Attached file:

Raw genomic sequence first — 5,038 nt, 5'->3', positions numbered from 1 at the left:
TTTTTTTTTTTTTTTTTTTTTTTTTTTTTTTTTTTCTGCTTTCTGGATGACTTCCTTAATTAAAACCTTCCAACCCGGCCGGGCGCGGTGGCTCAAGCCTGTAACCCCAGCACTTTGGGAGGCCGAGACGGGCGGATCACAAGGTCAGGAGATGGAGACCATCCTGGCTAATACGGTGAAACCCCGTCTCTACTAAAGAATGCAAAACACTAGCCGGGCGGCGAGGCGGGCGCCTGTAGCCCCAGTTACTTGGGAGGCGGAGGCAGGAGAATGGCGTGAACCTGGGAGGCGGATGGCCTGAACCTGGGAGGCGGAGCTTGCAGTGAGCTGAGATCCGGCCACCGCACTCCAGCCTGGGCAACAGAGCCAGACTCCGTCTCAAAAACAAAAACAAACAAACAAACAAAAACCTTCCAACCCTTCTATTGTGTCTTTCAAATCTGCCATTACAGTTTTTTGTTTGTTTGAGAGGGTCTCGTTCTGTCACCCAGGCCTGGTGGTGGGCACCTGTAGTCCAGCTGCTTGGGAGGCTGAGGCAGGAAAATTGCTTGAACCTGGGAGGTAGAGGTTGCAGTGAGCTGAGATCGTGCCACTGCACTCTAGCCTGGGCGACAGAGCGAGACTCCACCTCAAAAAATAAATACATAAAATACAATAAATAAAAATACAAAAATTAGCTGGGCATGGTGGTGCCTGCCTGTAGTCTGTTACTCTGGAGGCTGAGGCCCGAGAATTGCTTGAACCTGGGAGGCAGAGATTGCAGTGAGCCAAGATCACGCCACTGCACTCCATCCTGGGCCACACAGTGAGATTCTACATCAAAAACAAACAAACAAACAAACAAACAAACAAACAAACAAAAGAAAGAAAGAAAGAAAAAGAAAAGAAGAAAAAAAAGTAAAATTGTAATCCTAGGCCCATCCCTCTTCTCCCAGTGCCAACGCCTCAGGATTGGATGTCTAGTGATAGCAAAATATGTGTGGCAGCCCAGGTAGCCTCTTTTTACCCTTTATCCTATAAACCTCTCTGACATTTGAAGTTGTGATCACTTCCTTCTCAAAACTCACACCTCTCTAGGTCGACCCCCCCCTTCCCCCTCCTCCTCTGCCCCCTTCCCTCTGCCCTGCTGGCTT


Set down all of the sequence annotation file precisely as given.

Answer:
Raw genomic sequence first — 5,038 nt, 5'->3', positions numbered from 1 at the left:
TTTTTTTTTTTTTTTTTTTTTTTTTTTTTTTTTTTCTGCTTTCTGGATGACTTCCTTAATTAAAACCTTCCAACCCGGCCGGGCGCGGTGGCTCAAGCCTGTAACCCCAGCACTTTGGGAGGCCGAGACGGGCGGATCACAAGGTCAGGAGATGGAGACCATCCTGGCTAATACGGTGAAACCCCGTCTCTACTAAAGAATGCAAAACACTAGCCGGGCGGCGAGGCGGGCGCCTGTAGCCCCAGTTACTTGGGAGGCGGAGGCAGGAGAATGGCGTGAACCTGGGAGGCGGATGGCCTGAACCTGGGAGGCGGAGCTTGCAGTGAGCTGAGATCCGGCCACCGCACTCCAGCCTGGGCAACAGAGCCAGACTCCGTCTCAAAAACAAAAACAAACAAACAAACAAAAACCTTCCAACCCTTCTATTGTGTCTTTCAAATCTGCCATTACAGTTTTTTGTTTGTTTGAGAGGGTCTCGTTCTGTCACCCAGGCCTGGTGGTGGGCACCTGTAGTCCAGCTGCTTGGGAGGCTGAGGCAGGAAAATTGCTTGAACCTGGGAGGTAGAGGTTGCAGTGAGCTGAGATCGTGCCACTGCACTCTAGCCTGGGCGACAGAGCGAGACTCCACCTCAAAAAATAAATACATAAAATACAATAAATAAAAATACAAAAATTAGCTGGGCATGGTGGTGCCTGCCTGTAGTCTGTTACTCTGGAGGCTGAGGCCCGAGAATTGCTTGAACCTGGGAGGCAGAGATTGCAGTGAGCCAAGATCACGCCACTGCACTCCATCCTGGGCCACACAGTGAGATTCTACATCAAAAACAAACAAACAAACAAACAAACAAACAAACAAACAAAAGAAAGAAAGAAAGAAAAAGAAAAGAAGAAAAAAAAGTAAAATTGTAATCCTAGGCCCATCCCTCTTCTCCCAGTGCCAACGCCTCAGGATTGGATGTCTAGTGATAGCAAAATATGTGTGGCAGCCCAGGTAGCCTCTTTTTACCCTTTATCCTATAAACCTCTCTGACATTTGAAGTTGTGATCACTTCCTTCTCAAAACTCACACCTCTCTAGGTCGACCCCCCCCTTCCCCCTCCTCCTCTGCCCCCTTCCCTCTGCCCTGCTGGCTT